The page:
Documentation recording disclosures of PHI (PHI Disclosure Tracking Log) should be retained for a period of six years. Records involved in any open investigation, audit or litigation should not be destroyed/disposed of. If notification is received that any of the above situations have occurred or there is the potential for such, the record retentions shall be suspended for these records until such time as the situation has been resolved. Divisions with federal regulations that supercede HIPAA should include retention information in their divisional procedures.
Destruction/disposal of protected health information will be carried out in accordance with federal and state law and divisional policies. This may include any record of client health information, regardless of medium or characteristic that can be retrieved at any time. This includes all original client records, documents, papers, letters, billing statements, x-rays, films, cards, photographs, sound and video recordings, microfilm, magnetic tape, electronic media, and other information recording media, regardless of physical form or characteristic, that are generated and/or received in connection with transacting client care or business.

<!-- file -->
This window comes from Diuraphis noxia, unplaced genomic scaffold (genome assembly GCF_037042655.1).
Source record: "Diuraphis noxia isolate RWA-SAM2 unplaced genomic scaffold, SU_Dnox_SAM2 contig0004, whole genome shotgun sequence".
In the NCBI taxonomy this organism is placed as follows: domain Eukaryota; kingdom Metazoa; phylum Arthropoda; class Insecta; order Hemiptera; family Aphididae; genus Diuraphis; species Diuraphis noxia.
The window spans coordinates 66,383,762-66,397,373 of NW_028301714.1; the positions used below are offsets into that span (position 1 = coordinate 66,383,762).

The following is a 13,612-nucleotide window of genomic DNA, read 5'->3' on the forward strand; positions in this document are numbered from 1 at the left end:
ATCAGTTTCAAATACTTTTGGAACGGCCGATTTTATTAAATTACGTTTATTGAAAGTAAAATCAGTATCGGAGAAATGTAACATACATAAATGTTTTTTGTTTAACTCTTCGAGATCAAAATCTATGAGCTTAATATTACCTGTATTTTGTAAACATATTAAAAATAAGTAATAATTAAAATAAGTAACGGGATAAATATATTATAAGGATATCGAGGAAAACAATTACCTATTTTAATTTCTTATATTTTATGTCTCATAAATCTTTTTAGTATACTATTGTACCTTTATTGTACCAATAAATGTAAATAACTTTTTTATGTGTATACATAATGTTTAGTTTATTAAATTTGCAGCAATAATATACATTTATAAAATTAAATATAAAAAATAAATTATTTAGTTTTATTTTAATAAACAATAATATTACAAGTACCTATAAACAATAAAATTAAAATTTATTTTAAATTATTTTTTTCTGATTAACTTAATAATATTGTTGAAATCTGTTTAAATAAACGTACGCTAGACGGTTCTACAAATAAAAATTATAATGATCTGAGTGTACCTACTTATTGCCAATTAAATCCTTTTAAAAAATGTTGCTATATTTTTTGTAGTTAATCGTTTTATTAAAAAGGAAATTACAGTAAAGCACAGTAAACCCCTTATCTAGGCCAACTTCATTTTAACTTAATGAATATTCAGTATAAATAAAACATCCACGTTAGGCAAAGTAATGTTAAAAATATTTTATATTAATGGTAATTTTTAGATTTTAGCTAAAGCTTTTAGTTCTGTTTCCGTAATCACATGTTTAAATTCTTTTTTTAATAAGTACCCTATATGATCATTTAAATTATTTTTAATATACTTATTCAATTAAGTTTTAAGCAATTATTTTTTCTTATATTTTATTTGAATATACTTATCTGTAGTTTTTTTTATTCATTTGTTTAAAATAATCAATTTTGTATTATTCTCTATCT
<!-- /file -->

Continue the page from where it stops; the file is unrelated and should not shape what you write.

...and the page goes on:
Records scheduled for destruction/disposal should be secured against unauthorized or inappropriate access until the destruction/disposal of client health information is complete. A contract between DSS and a business associate should provide that, upon termination of the contract, the business associate will return or destroy/dispose of all patient health information. If such return or destruction/disposal is not feasible, the contract must limit the use and disclosure of the information to the purposes that prevent its return or destruction/disposal.
Health information media should be destroyed/disposed of using a method that ensures the health information cannot be recovered or reconstructed. Appropriate methods for destroying/disposing of media are outlined in Appendix N.